MC2

Perspective

4 posts in this topic

Perspective

This is something I've long considered, but has become more apparent the more I've learned.  Religions such as Zoroastrianism, Christianity, Islam, Judaism, etc, teach the importance of maintaining a dualistic perspective..."be good, not bad".  Religions such as Buddhism, (as well as all these other modern esoteric copycat philosophies) teach the importance of eliminating the concept of dualism altogether.  I would like to offer a third option, however...  Perhaps I've moved beyond dualism to the point of "quadrism" (I just made that word up), but after careful consideration, I've found each one to contain their own unique forms of dualism...being both equally beneficial as well as detrimental.

Let's begin with the ever popular dualism of "Good vs. Evil":

I believe that "Good" always originates from our own selfish perspective, while "Evil" always originates from someone else's selfish perspective.  For example, Satan...someone who has long been perceived as "evil", surely perceives himself as "good", and justified in all his actions.  As a result of his "fall from grace", I'm quite confident that, at least according to him, God is the "Evil" one.

Let's now address the opposing viewpoint:

While I do consider dualism to be absurdly silly, I find it equally silly to go about life attempting to achieve Śūnyatā or abandoning the ego driven dualistic self in search of perpetual "oneness".  To simply ignore or simply accept both sides of our dualistic nature, we cease to learn from either.  I believe that there is a good reason the ego and the illusory self exist.  I believe it exists for the purpose of spiritual development.  If we were all born without the ego, there would be very little spiritual growth.

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:) Experience is REAL.   Duality is rendered irrelevant by the self-evidential experiential existence of emotional pain and pleasure. These are available in this realm and in spirit_realms.

If PAIN exists, that responsible for it could be called "evil", "injudicious", "unwise"...  it does not really matter the label.

That which causes self or others pain is probably not something you want to do.  :)

Cause and Effect exist, and not all acts produce the same quality outcomes. The acts have equal VALUE from the universal perspective of expansion, but not equal APPEAL to the experiencer.

I prefer LOVE to HATE, and PAIN to PLEASURE. I guess I'm a dualist!  :):ph34r:

Peace and Love to you!

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Hi MC2, Buddhism is not a religion in the western sense. According to an online definition I found, a religion is the belief in and worship of a superhuman controlling power, especially a personal God or gods. But there is no Buddhist God. Nor is Buddhism a form of atheism either, that is the disbelief or lack of belief in the existence of God or gods. I think Buddhism is often confused with religion because Buddhism provides a path of practice and spiritual development such that many who identify with it don’t feel a need for any religion.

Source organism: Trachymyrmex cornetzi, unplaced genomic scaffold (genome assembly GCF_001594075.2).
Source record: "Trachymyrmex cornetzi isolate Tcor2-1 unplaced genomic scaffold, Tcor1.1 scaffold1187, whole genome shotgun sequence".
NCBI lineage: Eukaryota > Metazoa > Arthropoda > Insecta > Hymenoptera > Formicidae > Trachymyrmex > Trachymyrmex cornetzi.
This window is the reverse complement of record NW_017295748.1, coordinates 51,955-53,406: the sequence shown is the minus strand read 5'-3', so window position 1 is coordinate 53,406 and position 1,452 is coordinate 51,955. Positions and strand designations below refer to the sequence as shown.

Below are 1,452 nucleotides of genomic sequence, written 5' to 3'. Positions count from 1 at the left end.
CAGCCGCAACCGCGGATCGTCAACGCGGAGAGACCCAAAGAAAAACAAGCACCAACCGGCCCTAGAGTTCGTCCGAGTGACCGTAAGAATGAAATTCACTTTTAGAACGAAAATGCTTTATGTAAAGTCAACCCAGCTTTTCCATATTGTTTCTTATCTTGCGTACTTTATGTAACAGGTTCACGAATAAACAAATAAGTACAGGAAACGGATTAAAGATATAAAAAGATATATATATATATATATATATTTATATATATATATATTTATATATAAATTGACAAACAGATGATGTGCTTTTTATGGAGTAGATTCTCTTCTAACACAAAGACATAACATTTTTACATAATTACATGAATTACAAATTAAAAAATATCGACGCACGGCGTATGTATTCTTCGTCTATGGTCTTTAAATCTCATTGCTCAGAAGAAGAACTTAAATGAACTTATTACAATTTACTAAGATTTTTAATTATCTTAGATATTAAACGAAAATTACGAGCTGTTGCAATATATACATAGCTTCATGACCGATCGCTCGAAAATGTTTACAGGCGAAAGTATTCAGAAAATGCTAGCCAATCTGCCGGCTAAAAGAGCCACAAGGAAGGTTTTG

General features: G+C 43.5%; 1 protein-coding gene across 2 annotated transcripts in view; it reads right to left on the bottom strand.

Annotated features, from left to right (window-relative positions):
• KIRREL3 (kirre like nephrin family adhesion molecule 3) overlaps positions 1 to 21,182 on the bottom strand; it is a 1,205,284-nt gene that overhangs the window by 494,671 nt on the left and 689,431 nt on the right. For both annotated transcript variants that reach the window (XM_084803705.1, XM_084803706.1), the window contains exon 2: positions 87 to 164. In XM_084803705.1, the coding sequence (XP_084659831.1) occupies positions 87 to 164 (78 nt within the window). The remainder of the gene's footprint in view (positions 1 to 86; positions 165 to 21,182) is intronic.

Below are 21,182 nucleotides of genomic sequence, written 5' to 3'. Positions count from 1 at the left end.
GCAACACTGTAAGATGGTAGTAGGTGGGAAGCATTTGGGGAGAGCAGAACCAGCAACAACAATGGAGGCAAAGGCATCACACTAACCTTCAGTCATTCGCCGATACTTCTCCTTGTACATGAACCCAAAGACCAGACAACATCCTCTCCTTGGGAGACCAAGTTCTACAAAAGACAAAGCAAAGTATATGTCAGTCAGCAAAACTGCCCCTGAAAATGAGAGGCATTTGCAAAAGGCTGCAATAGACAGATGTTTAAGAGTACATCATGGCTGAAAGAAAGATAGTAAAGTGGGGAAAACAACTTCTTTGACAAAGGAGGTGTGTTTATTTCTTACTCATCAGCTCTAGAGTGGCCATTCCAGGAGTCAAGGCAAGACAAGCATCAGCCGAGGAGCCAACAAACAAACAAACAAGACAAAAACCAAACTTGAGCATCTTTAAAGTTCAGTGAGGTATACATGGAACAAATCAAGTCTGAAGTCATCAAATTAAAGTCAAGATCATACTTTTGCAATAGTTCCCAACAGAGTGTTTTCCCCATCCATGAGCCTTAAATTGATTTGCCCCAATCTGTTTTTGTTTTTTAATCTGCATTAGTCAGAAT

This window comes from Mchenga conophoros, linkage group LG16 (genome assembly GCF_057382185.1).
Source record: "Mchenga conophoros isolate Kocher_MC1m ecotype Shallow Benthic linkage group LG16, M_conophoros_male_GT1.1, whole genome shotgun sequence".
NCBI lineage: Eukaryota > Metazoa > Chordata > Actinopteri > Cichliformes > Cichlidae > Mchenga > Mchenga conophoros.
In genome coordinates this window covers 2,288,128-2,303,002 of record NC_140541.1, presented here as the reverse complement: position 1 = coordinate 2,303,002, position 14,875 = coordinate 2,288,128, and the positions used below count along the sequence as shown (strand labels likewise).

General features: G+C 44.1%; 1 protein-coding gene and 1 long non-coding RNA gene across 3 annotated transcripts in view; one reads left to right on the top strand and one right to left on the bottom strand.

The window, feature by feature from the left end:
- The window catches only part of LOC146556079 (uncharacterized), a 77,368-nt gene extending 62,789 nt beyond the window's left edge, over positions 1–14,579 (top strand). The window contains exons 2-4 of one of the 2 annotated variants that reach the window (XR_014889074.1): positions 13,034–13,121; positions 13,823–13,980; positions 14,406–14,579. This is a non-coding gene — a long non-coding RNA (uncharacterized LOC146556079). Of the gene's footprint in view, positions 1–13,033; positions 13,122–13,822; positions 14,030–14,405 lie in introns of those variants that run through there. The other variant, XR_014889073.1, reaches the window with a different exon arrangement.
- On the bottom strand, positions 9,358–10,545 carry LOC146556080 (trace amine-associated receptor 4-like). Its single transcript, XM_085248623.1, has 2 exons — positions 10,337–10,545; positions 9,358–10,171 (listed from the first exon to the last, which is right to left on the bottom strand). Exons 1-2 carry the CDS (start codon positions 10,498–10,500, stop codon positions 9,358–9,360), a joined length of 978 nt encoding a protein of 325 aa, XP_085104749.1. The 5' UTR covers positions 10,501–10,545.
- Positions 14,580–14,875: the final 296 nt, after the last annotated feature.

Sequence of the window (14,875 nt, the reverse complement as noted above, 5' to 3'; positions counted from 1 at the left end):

And though I am no expert, I don’t think Buddhism teaches “the importance of eliminating the concept of dualism altogether.”, as much as guide the practitioner to see the grey in between. Thus Buddhism is sometimes referred to as the Middle Way. Polar opposites of dualism are generally viewed as in conflict. For example good vs evil, light vs dark, love vs hate (or fear). The Middle Way, as I understand it, is not about eliminating this way of thinking, but transcending it to see things in a more complete view of reality.

Speaking for myself, I feel drawn to Buddhism, and I have no desire to abandon the ego. The ego is, as I think about it, what provides me a sense of being a unique individual. Which, perhaps ironically enough, is what allows me to perceive and appreciate unity. Think of it this way, a fish may live its entire life without a concept of, or appreciation for, water. Then one day it is pulled from the water and then released back into it. If for the fish, being in water was the sense of connection one calls unity, then being pulled from the water could be considered the ego.

The ego further provides the opportunity for individual expression. I love my ego. I learn much from having an ego. And I enjoy having an ego a great deal. There is indeed good reasons for the ego and the illusory self to exist. I believe as you do that it exists for the purpose of spiritual development. But I don’t know that the only spiritual growth can occur from the full amount of ego we are born with in this reality. And in any case, I don’t want to be limited or defined by my ego, as that is what I think can keep us from unity and unconditional love. And that being limited by ego would keep me in a perpetual state of suffering, much like a fish out of water.

Peace! :-)

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